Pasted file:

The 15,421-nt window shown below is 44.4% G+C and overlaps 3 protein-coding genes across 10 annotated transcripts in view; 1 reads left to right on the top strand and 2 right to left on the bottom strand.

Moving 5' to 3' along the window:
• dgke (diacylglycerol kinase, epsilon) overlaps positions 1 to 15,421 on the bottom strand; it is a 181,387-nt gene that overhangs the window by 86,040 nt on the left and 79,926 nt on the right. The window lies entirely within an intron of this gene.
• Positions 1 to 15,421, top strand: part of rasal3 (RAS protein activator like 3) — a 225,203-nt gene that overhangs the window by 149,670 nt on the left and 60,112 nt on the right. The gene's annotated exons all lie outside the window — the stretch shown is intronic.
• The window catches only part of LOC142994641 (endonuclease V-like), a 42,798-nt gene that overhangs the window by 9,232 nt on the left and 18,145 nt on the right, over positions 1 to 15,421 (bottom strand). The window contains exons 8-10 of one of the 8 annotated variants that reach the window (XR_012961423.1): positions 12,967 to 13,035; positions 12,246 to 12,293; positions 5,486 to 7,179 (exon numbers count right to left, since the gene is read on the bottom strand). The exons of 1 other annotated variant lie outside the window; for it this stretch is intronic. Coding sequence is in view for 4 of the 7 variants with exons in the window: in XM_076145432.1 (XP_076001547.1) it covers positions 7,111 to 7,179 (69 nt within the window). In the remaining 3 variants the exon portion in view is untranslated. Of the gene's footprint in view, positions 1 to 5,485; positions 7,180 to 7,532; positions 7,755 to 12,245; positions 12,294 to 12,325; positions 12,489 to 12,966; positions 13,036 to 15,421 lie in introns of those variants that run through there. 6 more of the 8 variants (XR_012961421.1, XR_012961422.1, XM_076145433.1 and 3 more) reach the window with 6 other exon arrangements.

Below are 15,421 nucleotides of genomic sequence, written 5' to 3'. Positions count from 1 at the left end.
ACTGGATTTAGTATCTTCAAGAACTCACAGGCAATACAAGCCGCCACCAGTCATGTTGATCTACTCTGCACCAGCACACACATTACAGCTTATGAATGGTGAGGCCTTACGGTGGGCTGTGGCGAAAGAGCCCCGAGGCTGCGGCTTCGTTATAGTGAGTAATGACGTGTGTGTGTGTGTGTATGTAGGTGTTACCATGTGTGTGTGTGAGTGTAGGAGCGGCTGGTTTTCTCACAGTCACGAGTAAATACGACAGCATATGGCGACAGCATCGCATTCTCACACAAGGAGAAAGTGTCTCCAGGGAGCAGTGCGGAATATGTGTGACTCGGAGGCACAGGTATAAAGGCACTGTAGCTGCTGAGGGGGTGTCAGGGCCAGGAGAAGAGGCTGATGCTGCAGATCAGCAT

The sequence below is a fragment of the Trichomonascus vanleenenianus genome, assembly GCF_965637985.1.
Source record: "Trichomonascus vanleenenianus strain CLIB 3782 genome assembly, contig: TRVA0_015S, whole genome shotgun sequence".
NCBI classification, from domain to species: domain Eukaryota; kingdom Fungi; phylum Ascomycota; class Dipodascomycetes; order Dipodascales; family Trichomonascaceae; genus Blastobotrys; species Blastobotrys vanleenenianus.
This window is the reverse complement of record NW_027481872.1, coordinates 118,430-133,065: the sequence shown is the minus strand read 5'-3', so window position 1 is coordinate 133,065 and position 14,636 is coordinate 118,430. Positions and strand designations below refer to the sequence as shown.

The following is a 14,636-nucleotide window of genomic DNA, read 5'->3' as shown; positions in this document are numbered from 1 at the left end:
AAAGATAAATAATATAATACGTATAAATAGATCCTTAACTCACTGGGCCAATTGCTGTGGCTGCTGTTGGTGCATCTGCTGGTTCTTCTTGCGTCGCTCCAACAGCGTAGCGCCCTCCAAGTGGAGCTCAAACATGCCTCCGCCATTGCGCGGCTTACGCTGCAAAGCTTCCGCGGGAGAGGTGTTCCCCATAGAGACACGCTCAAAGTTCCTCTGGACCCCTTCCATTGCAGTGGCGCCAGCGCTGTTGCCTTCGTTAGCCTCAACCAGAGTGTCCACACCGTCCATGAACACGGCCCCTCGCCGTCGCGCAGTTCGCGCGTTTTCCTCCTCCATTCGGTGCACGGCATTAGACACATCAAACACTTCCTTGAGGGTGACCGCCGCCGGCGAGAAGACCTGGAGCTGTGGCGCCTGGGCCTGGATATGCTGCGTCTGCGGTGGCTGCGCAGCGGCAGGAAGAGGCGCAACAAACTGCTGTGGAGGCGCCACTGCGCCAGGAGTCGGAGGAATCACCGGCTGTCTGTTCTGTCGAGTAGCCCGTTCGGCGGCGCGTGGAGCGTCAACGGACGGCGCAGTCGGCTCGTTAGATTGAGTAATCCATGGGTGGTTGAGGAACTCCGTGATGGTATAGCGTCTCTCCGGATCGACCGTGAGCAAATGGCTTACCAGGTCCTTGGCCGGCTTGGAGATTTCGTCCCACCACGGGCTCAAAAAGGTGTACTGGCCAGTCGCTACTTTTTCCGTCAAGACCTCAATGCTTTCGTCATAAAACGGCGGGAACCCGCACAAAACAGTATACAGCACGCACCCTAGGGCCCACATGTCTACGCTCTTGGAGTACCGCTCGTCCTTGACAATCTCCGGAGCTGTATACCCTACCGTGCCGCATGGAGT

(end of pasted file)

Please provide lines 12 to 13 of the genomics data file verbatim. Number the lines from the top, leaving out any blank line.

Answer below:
The following is a 14,636-nucleotide window of genomic DNA, read 5'->3' as shown; positions in this document are numbered from 1 at the left end:
AAAGATAAATAATATAATACGTATAAATAGATCCTTAACTCACTGGGCCAATTGCTGTGGCTGCTGTTGGTGCATCTGCTGGTTCTTCTTGCGTCGCTCCAACAGCGTAGCGCCCTCCAAGTGGAGCTCAAACATGCCTCCGCCATTGCGCGGCTTACGCTGCAAAGCTTCCGCGGGAGAGGTGTTCCCCATAGAGACACGCTCAAAGTTCCTCTGGACCCCTTCCATTGCAGTGGCGCCAGCGCTGTTGCCTTCGTTAGCCTCAACCAGAGTGTCCACACCGTCCATGAACACGGCCCCTCGCCGTCGCGCAGTTCGCGCGTTTTCCTCCTCCATTCGGTGCACGGCATTAGACACATCAAACACTTCCTTGAGGGTGACCGCCGCCGGCGAGAAGACCTGGAGCTGTGGCGCCTGGGCCTGGATATGCTGCGTCTGCGGTGGCTGCGCAGCGGCAGGAAGAGGCGCAACAAACTGCTGTGGAGGCGCCACTGCGCCAGGAGTCGGAGGAATCACCGGCTGTCTGTTCTGTCGAGTAGCCCGTTCGGCGGCGCGTGGAGCGTCAACGGACGGCGCAGTCGGCTCGTTAGATTGAGTAATCCATGGGTGGTTGAGGAACTCCGTGATGGTATAGCGTCTCTCCGGATCGACCGTGAGCAAATGGCTTACCAGGTCCTTGGCCGGCTTGGAGATTTCGTCCCACCACGGGCTCAAAAAGGTGTACTGGCCAGTCGCTACTTTTTCCGTCAAGACCTCAATGCTTTCGTCATAAAACGGCGGGAACCCGCACAAAACAGTATACAGCACGCACCCTAGGGCCCACATGTCTACGCTCTTGGAGTACCGCTCGTCCTTGACAATCTCCGGAGCTGTATACCCTACCGTGCCGCATGGAGT